Wyrosdick said school district officials will meet with local law enforcement agencies Monday to brainstorm about school access points, mental health, student drills and emergency operations.
He said the schools already have begun to tighten up school access points by locking all but one door leading into the buildings.
Gov. Rick Scott also met with Florida law enforcement agencies, school administrators, teachers and mental health experts Tuesday to discuss school safety improvements and how to keep guns away from people who struggle with mental illness, according to a news release from his office.
Representatives from Northwest Florida attended the sessions.
Local students speak out
As survivors of the school shooting in Parkland rallied at the Florida Capitol in Tallahassee on Wednesday, several local students shared their opinions and concerns about student safety.
Ally Woodard, a senior at Niceville High School, said she hopes the student outcry will prompt legislative changes in the coming months.
"I've talked about this with other kids, and we've agreed the resources that are being devoted to having additional SROs should be allocated to make actual change to the issue of gun violence," Woodard said. "This is a call of action with my generation, and I'm proud of the students in Parkland.
"I want guns to be less accessible for people who shouldn't have them. No automatic weapons. I can't really think of anyone who should have an automatic weapon on a daily basis except for military personnel."
Payton Morlan, also a senior at Niceville, said she believes stricter gun laws won't stop "crazy people" from getting a gun.
"If a person was wanting to do terrible things, I think they could get a hold of a gun on the black market," Morlan said. "I think mental illness is the key factor behind the shootings. I think it's the person behind the gun instead of the gun itself."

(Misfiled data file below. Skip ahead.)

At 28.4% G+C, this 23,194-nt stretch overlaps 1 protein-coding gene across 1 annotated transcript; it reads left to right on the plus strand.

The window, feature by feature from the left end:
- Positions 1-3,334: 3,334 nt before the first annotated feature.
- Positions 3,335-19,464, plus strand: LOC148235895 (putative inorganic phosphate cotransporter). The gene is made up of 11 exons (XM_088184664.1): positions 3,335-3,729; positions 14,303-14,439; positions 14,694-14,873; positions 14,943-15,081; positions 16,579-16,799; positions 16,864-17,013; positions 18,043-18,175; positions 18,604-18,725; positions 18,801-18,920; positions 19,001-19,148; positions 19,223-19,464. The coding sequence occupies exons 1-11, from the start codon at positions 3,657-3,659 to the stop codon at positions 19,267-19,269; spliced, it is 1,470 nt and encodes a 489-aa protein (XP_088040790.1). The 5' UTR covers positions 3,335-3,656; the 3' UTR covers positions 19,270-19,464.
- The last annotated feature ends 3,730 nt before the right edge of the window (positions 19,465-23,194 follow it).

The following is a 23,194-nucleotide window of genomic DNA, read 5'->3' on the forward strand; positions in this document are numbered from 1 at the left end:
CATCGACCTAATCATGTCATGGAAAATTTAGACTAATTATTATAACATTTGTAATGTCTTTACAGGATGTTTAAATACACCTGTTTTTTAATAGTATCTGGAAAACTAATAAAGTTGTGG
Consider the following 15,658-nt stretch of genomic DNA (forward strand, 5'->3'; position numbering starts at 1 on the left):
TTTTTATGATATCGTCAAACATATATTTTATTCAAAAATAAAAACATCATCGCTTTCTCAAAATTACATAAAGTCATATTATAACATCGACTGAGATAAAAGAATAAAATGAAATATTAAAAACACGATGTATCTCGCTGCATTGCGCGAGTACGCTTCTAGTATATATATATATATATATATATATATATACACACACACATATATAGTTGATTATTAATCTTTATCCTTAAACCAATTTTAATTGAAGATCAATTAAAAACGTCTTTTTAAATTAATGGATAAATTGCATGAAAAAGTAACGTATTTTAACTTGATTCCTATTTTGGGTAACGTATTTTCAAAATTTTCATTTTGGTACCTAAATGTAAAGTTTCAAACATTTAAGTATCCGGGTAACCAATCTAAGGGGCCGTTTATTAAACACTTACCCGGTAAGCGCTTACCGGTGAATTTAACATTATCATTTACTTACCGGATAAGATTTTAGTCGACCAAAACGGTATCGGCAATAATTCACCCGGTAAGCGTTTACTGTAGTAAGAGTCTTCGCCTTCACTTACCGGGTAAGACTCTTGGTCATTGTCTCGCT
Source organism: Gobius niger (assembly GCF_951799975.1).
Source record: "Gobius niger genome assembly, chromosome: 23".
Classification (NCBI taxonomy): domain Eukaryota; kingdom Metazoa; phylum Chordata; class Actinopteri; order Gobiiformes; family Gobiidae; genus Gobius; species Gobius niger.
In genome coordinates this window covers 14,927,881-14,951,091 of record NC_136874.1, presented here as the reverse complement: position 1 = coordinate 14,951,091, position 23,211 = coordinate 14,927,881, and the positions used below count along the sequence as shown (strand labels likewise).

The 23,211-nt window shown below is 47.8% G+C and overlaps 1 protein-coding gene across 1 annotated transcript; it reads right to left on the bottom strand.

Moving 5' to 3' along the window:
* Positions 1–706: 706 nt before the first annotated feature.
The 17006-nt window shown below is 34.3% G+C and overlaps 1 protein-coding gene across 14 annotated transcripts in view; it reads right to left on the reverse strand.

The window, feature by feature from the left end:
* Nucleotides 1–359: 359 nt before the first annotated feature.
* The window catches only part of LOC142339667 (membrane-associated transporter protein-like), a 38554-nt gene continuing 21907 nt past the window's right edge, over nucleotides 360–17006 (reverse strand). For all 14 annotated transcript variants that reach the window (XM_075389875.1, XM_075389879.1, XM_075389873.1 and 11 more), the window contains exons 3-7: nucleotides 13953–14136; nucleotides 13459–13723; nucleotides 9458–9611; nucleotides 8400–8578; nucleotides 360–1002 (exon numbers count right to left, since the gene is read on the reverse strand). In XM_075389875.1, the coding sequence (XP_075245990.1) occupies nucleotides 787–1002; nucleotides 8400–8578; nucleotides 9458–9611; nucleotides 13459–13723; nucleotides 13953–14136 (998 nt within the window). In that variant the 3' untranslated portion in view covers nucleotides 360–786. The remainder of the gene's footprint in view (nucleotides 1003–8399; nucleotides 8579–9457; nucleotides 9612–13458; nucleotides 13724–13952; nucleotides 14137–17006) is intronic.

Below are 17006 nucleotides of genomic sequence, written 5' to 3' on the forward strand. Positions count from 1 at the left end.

All the students, including Theresa LaNasa from Fort Walton Beach High School and Madison Peele from South Walton High School, said their schools have increased safety measures and spoke with them about what to do in an active-shooter situation.
"Administrators made an announcement for teachers to close their doors during class," LaNasa said. "It's really scary to think about. It's awful to have to worry about these things."
Threats across Florida
Police have arrested three people for making separate threats against other schools in Northwest Florida, leading to four campuses being locked down.
Two suspects are charged with felonies for making a false report concerning the use of firearms and for disrupting a school function. The third suspect is charged with a misdemeanor count of disrupting a school event.
Police said a 16-year-old was arrested Tuesday after a violent threat posted on social media that resulted in a lockdown at Booker T. Washington High School and two nearby schools in Pensacola.
Another incident involved a social medial post that police said was made by a 17-year-old. It involved Pensacola High School.
The third incident involved a report by a student that another student had a gun.
Also reported was the arrest of a teen who had his rifle confiscated after posting a threatening video online.
A Wakulla County Sheriff’s Office news release says 18-year-old Kane Watson was charged Monday with making threats to do bodily harm and making a false report. Officials did not say which school, if any, Watson attended or whether he named a specific target.
Investigators say Watson posted a video to Snapchat that showed a tactical rifle being removed from a case and loaded with a magazine. A caption with the video said, “Don’t go to school.”
Authorities say Watson admitted to posting the video, explaining that he did it to deal with stress through humor.
The Associated Press contributed to this report.